The clue came from this StackOverflow post and this blog post. The fix in the blog post is a bit hacky but pointed me in the right direction. The SO answer to change the web.config is spot on.
So the trick is to exclude the offending binaries by listing them in the web.config compilation section:
<trace autoflush="true" />
<remove assembly="ClearScriptV8-64" />
<remove assembly="ClearScriptV8-32" />
<remove assembly="v8-ia32.dll" />
<remove assembly="v8-x64.dll" />
This way the DLL’s are no longer automatically scanned, and your build can nicely go on compiling those MVC views without any trouble.
Photo by strange little woman on stream, cc-licensed.
One thing that annoyed me about using Vim was how much keystrokes it took to indent or un-indent a few selected lines of code. My (probably less than ideal) way of doing that was to go into visual mode, select the lines with the movement keys J or K, then use the keys to change the indenting which are
To indent another level, pressing dot after this would work.
In Visual Studio or a typical Windows text editor I’m used to simply selecting the lines by holding shift & moving the cursor keys up or down, then pressing TAB to indent and shift-TAB to un-indent.
I’m so used to using the cursor keys for text manipulation that it’s hard to unlearn this, so I was looking for key mappings to do the same thing in Vim.
Luckily this turned out to be rather easy. If you add the following to your vimrc file, you can shift-tab away to indent your code:
" TAB-mappings to allow indenting of selected text instead of using < & >
vnoremap <Tab> >
vnoremap <S-Tab> <
This is one for the “it’s easy once you know” category.
In the Firefox menu, go to Tools > Web Developer > Toggle Tools, or use the CTRL-I shortcut key to activate the developer tools side-panel. Once active you see one of those typical cog-wheel icons in the upper right corner showing the settings when you click it.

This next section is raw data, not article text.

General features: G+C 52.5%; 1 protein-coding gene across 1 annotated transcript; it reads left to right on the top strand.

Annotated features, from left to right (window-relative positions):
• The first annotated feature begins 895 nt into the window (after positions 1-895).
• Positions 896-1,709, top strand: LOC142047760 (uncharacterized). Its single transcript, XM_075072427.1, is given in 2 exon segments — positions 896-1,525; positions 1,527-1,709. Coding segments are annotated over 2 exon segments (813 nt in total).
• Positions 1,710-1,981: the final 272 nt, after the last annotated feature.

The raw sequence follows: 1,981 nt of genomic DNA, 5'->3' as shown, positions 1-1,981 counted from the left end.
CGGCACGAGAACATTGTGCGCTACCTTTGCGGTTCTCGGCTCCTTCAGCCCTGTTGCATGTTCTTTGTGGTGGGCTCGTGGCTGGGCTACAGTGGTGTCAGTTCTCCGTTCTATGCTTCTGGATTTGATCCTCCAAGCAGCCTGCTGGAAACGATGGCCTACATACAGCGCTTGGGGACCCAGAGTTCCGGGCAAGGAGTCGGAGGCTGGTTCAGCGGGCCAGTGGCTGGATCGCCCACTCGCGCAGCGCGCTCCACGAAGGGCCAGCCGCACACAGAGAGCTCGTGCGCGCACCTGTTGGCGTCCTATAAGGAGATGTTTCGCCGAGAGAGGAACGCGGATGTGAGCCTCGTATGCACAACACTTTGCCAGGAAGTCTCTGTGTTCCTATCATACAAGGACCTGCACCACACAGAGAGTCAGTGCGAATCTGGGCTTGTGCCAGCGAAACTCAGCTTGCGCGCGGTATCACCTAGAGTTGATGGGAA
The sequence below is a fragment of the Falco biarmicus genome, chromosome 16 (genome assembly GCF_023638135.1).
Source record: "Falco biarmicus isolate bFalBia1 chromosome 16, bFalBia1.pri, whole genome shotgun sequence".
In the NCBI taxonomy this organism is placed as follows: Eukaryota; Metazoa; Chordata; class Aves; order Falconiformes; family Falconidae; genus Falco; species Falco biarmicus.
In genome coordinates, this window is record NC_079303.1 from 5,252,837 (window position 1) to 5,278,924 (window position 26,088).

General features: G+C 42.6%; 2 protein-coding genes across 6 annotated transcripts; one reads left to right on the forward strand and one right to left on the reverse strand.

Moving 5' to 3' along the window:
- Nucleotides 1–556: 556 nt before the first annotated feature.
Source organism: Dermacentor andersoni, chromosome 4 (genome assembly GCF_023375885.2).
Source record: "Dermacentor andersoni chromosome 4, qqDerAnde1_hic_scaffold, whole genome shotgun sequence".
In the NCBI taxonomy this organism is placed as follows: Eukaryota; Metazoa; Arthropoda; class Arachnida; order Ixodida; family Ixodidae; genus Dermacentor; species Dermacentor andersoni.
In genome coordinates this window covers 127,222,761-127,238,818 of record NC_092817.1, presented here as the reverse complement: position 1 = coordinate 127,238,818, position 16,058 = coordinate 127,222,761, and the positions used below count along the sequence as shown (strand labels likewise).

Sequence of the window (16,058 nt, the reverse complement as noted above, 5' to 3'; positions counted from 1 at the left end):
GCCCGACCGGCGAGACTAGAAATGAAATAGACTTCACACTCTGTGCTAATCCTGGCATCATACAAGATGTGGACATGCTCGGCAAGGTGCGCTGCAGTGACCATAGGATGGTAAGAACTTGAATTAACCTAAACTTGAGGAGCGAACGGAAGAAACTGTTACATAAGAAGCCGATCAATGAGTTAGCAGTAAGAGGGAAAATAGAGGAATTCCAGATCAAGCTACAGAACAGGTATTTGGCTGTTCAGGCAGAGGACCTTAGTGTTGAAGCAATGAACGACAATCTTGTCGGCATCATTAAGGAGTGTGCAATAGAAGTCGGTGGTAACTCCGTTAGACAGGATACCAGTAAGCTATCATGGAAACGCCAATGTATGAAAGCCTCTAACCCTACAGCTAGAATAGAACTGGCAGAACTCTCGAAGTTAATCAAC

The “Disable Cache” option right above it is also a handy one if you are working on a page. It beats having to hit CTRL-F5 all the time anyway.
If you want an easier way to control this, store settings per site and things like that, you’re better off installing the NoScript plugin. There’s a reason this option is hidden in the developer tools after all.
Log files are dull to look at. Lines and lines of text and no pretty colors to make it nicer to look at and easier to spot those weird errors you can’t simulate on your machine.
Vim rocks and writing a syntax file is supposed to be a breeze judging from the vast amount of syntax plugins out there. I didn’t quite find one I liked for syntax highlighting HTTP log files, so I thought I’d get down and dirty with some vimscript myself and see if I could hack something together.
It turned out alright I think. So to share the fun I’m hosting the logsyntax.vim plugin on Github and the vim.org scripts library for all to use. It highlights dates, HTTP verbs, URLs, IP addresses etc for IIS, W3C extended, NCSA and probably a bunch more typical log formats.
May your logs be pretty and colorful from now on.
A while ago I noticed that some of my older posts had some silly misspellings in it, so I was looking for a way to spell check all my posts in one shot. I couldn’t really find anything that was free, so I figured I’d try to write something myself to do this for me.
I knew about the free and open source Hunspell spell checker and that you can use it from the command line. So I thought using that together with the WordPress export XML file which has all your post’s content it should be possible to spell check the whole lot.
The end result is a PowerShell script which reads out the XML export file and runs it through Hunspell, parses the spelling errors found and finally bundling it all into a simple HTML report.
It worked nicely for me, even though it’s pretty crude and simple. I only had to use this once, so I don’t see the point of fine-tuning it a lot further.
However this could be handy for others who want to do the same thing, so I cleaned it up a bit, slapped a readme file on it and posted it on Github as the WordPress full site spell checker.
Check it out if you want to spell check your WordPress blog in a single run and maybe this will be good enough to get your job done. You find more info on how to set up and use it on the Github page.